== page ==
How to survive your first Real Ale festival at Warwick

Expect to get smashed

Drinking at the University of Warwick revolves around three things, Purple, circling and your overdraft.

It’s a continuous drag of Wednesday Pop, Friday Neon and Monday Kasbah and it’s understandable that you might get a bit sick of it. Therefore whenever a chance comes along to break the never ending cycle of cheap lagers, banter Fantas and Blossom Hill wines, you should embrace it like your saviour.

The Warwick Real Ale Society festival this Thursday is such an opportunity. Try new things at what is the biggest student-run Real Ale festival in the world with hundreds of beers, wines and ciders that you won’t get to try anywhere else. But “why shoild I get involved in such an event?” I hear you ask, well we asked Warwick Real Ale society exactly the same question, and these were their answers.

There is something for everyone

Whilst lager is refreshing, it’s also bland, everyone has tried it, and not everyone likes that same hoppy flavour night after night. The drinks at a Real Ale festival come in all sorts of flavours, from chocolate and coffee, porters and stouts, mango ciders to ginger wines, there is something for everybody to try.

You have to be willing to embrace new things and possibilities, we accept that Ale might not be for everyone, but as the old adage says, you can’t know until you’ve tried it. If you’re new to Ale stick to the lighter stuff with lower percentages, like the golden Ales and cask lagers, but always be willing to branch out a little.

We know purple is obviously the Warwick classic, so we’ve come up with our own version, called (rather ominously) the Turbo purple, which is a concoction of  1/3 10% Old ale, 1/3 Gladiator cider 8% and 1/3 Blackcurrant wine, to really give it that Warwick touch, we advise everyone to try it, but don’t drink as much of it as you would on a circle, or it might kill you.

Be prepared to get smashed

Get a free ale guide the moment you walk, and see what sounds good and has been recommended. Start with lower percentages, stick to around four percent and slowly work your way up as you will grow into the festival. Most people drink half pints, which is a really good way to try more beers, and find out what you think is more your kind of style.

Don’t worry this isn’t a pub, people won’t make fun of you because you’re drinking halves, everyone’s just there to see and try as much as possible. Also, don’t get put off just because you’ve had a bad experience with a beer, normal beers taste pretty much identical, and whilst many of the Ales will seem similar to the unaccustomed palette, as you drink more, you will begin to appreciate the subtle differences, which is why so many people enjoy events like this.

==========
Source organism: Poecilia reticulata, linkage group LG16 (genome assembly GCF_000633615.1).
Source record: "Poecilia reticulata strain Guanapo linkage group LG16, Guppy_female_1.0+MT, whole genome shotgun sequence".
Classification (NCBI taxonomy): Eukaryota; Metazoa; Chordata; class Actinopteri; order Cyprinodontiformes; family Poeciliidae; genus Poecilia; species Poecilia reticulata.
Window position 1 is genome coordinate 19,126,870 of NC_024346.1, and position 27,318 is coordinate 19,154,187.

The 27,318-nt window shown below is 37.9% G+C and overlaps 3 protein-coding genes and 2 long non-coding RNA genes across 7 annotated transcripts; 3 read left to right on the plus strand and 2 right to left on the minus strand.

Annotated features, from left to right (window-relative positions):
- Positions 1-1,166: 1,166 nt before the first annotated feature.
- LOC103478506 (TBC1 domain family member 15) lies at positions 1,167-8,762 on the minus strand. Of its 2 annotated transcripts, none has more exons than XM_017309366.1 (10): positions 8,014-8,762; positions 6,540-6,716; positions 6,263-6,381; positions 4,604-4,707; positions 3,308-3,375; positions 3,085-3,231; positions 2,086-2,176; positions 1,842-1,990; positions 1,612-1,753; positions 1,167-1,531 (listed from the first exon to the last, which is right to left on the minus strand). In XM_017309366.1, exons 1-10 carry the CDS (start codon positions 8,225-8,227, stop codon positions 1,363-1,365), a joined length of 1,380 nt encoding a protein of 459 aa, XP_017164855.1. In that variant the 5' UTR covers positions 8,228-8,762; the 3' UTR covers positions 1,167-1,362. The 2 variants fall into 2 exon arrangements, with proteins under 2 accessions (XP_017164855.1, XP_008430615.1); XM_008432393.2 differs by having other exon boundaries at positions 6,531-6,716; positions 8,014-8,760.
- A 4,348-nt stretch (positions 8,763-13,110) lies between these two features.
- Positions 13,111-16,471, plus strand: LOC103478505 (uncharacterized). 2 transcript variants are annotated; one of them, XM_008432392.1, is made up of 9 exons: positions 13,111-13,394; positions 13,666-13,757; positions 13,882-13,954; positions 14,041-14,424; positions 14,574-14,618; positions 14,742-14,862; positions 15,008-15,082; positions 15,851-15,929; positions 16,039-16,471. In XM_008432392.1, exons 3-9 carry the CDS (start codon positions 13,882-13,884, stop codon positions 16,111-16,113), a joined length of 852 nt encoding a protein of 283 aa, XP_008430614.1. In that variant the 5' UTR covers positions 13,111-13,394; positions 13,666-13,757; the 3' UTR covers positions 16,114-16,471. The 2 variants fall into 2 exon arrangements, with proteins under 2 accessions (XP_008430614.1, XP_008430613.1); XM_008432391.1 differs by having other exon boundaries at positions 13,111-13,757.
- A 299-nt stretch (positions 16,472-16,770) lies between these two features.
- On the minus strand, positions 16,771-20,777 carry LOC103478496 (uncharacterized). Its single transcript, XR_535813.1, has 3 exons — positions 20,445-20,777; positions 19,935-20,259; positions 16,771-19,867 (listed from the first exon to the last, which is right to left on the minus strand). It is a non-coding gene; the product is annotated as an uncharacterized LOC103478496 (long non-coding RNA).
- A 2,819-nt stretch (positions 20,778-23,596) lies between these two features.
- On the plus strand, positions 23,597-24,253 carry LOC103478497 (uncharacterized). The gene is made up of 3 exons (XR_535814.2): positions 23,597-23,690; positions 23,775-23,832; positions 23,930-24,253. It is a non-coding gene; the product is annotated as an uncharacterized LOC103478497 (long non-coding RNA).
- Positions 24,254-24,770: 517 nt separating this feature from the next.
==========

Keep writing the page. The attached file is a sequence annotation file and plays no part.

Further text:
Absolutely everyone is welcome

Real Ale festivals attract people from all sorts of backgrounds, not just the Ale-spotter aficionados, who look like a cross between train spotters and geography teachers, but people from a wide range of sub-cultures as well. We get old school Punks, Fantasy and Sci-fi lovers, Metal heads, and those obsessed with cosplay and steampunk. But we also have familiar faces in the old exec and Warwick students who come back year after year. Some good advice then, don’t wear anything open-toed, or it might get crushed under a stampede of Doc Martin’s.

It’s not expensive

Attracting such a wide range of people means that Real Ale has a whole culture of its own to embrace. From singing to Hog roasts, you’ll see the very best in traditional English drinking culture from around the country. Big bands and folk singers mingling with chants for more beer, and probably a few familiar theme tunes thrown in for good measure, there is something that everyone can relate to and enjoy. Apart from getting drunk on Friday night which we all do anyway. Real Ale is not an expensive hobby and at the Warwick festival, Friday is the big student night, so it’s a perfect pre-ing opportunity before Neon!

Ale is about individuality, expressing yourself however you want, and if you want to have a good time you can, there is something to do for everyone, have a drink and sing along. Find the weirdest thing you can and try it, and if you dont like it, it’s only half a pint, down it and move on. Never get put off by one bad beer when there are over a hundred to try, odds are you will find at least one that you like.